EduQuote of the Week will return next fall.

Happy last weeks of school!

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Teach & Serve No. 40 – You Changed My Life

Teach & Serve 

No. 40 * May 18, 2016


Related Content from And There Came A Day:


You Changed My Life

Working in schools isn’t like painting a wall. Teachers don’t get to blue tape the edges of their students and fill in the gaps until they are fully colored and vibrant.

 
Mid-May in schools is rife with many emotions. Teachers and administrators are ready to bid the year farewell and to get to summer vacation. Mid-May brings with it the promise that an opportunity for rest and recharging is not far away. Certainly there are some obstacles yet to clear what with exams or grading final projects, cleaning out of classrooms and turning in of reports, packing up material and checking out of buildings. Though the end is nigh, there are still things to do.

Our students have things to do, too and they normally don’t accomplish one of the most critical tasks of the end of the school year. With varying degrees of seriousness and success, they approach their final projects and tests. They clean out their lockers. They sign their yearbooks and they say their goodbyes. But they typically leave out something very important.

Many summers down the road, water passed under bridges, calendar pages turned, former students realize they forgot something back in the spring months of their school days. At some point in the journey of their lives they recognize what happened and some seek out former instructors to tell them something profound: “you changed my life.”

It’s not entirely fair to expect students living in these mid-May moments to understand what has occurred in their lives. Some do. Some know the debts of gratitude they owe. Some are able to articulate this to their teachers. But the vast majority have not the breadth of knowledge, the introspection or the reflective capacity to get it. They haven’t lived enough life and that’s okay. As educators, we know that our students are not finished products. They have more to learn.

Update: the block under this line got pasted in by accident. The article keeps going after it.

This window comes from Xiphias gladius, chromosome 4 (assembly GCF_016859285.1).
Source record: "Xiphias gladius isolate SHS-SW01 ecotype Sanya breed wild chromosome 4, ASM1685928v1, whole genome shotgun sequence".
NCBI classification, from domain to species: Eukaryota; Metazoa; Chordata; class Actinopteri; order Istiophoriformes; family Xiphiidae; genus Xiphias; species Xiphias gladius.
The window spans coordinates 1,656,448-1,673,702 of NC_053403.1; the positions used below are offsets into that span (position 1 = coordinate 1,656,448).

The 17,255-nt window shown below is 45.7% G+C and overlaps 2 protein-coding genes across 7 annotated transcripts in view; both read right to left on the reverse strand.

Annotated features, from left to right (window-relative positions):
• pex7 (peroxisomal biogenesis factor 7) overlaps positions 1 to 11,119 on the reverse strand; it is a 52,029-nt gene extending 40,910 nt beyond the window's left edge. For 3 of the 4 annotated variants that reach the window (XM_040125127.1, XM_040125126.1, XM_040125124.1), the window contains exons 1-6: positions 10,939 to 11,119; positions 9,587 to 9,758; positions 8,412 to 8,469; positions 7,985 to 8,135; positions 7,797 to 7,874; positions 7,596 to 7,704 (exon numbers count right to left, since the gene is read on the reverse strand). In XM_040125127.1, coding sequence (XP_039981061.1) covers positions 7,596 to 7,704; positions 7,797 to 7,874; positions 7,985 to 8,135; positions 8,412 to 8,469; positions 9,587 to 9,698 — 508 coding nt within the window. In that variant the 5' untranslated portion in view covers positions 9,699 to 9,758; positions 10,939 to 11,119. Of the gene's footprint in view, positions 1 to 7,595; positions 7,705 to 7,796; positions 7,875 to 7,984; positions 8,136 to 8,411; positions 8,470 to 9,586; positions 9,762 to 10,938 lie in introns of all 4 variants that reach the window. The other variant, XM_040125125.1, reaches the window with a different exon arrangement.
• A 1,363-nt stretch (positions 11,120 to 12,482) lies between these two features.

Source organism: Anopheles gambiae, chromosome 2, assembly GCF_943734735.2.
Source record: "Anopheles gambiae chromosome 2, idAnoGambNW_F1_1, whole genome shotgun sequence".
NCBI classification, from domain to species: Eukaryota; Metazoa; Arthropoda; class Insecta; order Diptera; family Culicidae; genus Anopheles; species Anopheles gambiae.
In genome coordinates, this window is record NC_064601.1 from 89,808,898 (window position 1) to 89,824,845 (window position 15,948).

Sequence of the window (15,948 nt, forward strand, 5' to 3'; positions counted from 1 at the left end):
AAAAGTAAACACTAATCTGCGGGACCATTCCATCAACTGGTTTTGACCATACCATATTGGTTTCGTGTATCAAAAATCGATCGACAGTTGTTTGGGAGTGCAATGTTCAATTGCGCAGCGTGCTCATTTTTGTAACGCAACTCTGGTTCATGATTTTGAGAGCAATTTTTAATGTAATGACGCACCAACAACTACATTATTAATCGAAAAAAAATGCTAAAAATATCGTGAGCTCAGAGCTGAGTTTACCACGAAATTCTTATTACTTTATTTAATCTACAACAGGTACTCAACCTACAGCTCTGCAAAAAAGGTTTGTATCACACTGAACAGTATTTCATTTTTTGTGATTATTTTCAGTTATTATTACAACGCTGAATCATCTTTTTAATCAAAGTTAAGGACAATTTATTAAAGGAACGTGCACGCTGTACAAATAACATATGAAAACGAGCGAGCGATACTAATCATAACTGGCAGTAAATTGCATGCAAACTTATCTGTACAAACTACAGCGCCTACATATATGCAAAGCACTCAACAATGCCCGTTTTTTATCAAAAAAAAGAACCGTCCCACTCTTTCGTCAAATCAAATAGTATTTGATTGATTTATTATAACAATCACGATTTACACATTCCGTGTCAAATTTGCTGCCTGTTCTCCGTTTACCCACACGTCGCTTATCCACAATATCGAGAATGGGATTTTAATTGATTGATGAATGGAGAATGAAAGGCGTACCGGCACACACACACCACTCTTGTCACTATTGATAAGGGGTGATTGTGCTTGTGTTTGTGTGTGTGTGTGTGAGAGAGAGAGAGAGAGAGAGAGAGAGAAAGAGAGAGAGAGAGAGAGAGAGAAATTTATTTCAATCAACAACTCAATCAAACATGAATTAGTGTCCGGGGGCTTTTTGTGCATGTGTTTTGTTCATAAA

And so do we because, in the mid-May morass, we are just as likely to forget to acknowledge to ourselves that we have, in fact, changed lives.

paintingWorking in schools isn’t like painting a wall. Teachers don’t get to blue tape the edges of their students and fill in the gaps until they are fully colored and vibrant. Teachers don’t get to see the results of the hours of preparation and the early mornings and the late nights. Teachers don’t know the seeds they are planting as they are dropping them in fertile ground. Teachers don’t know the affect they have until long after they have had it.

At this moment, I know full well that many of your students are not paying attention to you in class, are pushing every button you have, are just as ready to be away from you as you are from them. I know that many of us are just as ready for summer as our charges are. I know that there is much to accomplish and much to do. I know this. But I know something else, too. In mid-May teachers need this critical perspective and I would like to provide it.

Please allow me to remind all the teachers and coaches and administrators and educational professionals: you have changed lives these last nine months. Please allow me to say something about this profound work:

Thank you.

You have changed lives.

Treasure giving that gift, even if those who receive it are not always able to acknowledge that they have.

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EduQuote of the Week: May 16 – May 22, 2016

door quotes

… we stand up for what we believe, no matter the odds or the consequences. When … the whole world tells you to move, your job is to plant yourself like a tree beside the river of truth, and tell the whole world — “No, you move.” – Captain America, Amazing Spider-man #573